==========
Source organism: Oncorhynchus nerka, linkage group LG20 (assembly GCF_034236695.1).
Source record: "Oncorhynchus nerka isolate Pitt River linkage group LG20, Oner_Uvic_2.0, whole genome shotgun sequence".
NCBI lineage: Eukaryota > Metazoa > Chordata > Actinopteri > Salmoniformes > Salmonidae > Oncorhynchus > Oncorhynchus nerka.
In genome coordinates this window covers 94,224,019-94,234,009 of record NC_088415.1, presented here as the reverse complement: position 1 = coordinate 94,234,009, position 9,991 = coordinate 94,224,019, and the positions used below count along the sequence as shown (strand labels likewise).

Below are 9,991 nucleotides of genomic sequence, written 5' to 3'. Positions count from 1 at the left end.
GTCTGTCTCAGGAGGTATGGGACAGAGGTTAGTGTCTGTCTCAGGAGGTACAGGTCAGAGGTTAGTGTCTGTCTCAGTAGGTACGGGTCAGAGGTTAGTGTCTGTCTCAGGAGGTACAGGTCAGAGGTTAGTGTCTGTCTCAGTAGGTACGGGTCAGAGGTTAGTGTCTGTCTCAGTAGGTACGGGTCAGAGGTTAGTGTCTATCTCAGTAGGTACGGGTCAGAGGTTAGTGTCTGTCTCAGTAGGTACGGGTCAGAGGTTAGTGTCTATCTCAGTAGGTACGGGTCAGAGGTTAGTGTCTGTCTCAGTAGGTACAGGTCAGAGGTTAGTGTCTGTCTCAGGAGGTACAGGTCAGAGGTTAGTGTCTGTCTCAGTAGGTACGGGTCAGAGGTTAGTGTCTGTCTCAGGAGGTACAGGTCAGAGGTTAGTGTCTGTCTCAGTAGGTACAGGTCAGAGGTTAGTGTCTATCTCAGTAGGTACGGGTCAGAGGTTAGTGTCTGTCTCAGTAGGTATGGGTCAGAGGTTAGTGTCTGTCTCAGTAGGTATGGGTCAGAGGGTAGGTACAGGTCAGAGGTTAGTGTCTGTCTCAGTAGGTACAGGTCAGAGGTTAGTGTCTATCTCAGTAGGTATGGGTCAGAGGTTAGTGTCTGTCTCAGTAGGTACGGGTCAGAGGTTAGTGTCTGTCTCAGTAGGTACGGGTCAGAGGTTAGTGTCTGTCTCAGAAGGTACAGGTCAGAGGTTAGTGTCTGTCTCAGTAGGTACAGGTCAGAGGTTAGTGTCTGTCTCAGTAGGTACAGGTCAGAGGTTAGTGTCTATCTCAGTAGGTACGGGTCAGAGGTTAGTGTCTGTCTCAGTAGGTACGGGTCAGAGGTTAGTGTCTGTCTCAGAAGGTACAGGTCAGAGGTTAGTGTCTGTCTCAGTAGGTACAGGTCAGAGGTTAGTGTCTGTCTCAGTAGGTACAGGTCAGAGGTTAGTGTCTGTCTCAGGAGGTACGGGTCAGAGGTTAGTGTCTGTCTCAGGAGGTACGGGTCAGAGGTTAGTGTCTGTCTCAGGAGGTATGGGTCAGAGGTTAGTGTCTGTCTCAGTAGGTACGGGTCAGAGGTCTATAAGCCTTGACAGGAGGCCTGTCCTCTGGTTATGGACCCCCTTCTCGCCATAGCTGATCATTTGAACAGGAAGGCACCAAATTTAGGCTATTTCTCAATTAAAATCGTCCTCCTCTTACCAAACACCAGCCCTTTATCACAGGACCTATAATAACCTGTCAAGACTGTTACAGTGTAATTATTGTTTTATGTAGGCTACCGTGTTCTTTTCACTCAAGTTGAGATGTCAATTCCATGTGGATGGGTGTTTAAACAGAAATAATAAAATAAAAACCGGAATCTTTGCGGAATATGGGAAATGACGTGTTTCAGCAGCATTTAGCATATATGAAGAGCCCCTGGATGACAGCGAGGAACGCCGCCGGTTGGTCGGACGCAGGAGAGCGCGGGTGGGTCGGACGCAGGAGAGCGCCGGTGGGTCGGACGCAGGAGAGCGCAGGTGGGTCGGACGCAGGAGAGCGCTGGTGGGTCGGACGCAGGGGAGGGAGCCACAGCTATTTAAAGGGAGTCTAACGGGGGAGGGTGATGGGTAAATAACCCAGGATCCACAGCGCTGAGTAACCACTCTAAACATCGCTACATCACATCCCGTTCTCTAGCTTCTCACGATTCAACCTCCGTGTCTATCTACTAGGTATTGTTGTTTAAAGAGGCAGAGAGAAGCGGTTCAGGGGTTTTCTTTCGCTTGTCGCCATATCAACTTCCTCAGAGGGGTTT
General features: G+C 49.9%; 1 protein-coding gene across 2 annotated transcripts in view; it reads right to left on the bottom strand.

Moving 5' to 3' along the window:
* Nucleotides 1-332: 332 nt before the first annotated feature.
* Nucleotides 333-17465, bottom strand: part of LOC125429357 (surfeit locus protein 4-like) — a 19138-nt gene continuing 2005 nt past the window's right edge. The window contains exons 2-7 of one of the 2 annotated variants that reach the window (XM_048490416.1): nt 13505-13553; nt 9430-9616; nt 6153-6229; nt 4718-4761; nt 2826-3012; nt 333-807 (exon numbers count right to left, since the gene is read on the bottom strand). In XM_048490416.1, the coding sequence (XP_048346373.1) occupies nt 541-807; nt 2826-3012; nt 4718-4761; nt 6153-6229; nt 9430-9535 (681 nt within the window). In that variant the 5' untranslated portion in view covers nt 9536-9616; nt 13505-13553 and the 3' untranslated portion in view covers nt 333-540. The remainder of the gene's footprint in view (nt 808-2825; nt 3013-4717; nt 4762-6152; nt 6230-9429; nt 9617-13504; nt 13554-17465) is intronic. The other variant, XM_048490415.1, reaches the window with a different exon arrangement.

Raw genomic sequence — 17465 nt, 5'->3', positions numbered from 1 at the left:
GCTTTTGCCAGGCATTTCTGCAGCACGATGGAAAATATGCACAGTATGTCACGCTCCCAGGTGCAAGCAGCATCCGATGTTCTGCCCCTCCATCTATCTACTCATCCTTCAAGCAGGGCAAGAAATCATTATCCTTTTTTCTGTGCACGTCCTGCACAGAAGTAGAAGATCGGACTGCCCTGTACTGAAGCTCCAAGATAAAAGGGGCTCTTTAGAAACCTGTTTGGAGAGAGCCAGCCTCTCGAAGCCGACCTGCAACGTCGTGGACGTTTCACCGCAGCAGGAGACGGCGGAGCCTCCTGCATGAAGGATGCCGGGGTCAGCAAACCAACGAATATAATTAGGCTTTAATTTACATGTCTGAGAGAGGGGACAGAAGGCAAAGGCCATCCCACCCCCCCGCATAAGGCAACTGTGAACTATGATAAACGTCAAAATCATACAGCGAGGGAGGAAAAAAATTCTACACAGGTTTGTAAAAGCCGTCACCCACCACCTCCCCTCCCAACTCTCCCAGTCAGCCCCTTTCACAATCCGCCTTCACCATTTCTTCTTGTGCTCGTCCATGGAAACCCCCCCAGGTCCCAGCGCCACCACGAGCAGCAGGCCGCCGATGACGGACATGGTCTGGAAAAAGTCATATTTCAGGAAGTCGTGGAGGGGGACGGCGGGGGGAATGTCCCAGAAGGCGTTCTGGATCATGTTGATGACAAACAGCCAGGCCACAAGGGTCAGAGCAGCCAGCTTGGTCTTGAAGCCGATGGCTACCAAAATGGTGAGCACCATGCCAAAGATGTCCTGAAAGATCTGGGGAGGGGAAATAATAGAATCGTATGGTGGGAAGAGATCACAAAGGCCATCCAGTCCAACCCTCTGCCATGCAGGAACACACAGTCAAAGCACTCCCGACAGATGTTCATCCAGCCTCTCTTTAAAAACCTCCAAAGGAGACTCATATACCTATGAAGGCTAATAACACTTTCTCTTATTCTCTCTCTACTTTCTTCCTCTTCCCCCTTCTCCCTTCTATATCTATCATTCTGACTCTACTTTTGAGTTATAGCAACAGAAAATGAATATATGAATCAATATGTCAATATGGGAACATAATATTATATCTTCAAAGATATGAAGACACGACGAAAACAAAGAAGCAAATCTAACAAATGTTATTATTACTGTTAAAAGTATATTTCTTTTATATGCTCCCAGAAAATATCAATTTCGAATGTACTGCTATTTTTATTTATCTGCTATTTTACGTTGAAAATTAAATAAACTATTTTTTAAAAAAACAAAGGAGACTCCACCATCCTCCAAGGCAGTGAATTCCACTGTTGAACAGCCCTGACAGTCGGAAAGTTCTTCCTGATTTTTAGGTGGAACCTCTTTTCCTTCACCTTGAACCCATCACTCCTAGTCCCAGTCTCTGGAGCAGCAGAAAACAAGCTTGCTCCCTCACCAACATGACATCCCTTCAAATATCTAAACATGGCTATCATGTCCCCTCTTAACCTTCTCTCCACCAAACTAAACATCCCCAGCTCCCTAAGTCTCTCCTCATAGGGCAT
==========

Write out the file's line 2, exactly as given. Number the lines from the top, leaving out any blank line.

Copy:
Source record: "Oncorhynchus nerka isolate Pitt River linkage group LG20, Oner_Uvic_2.0, whole genome shotgun sequence".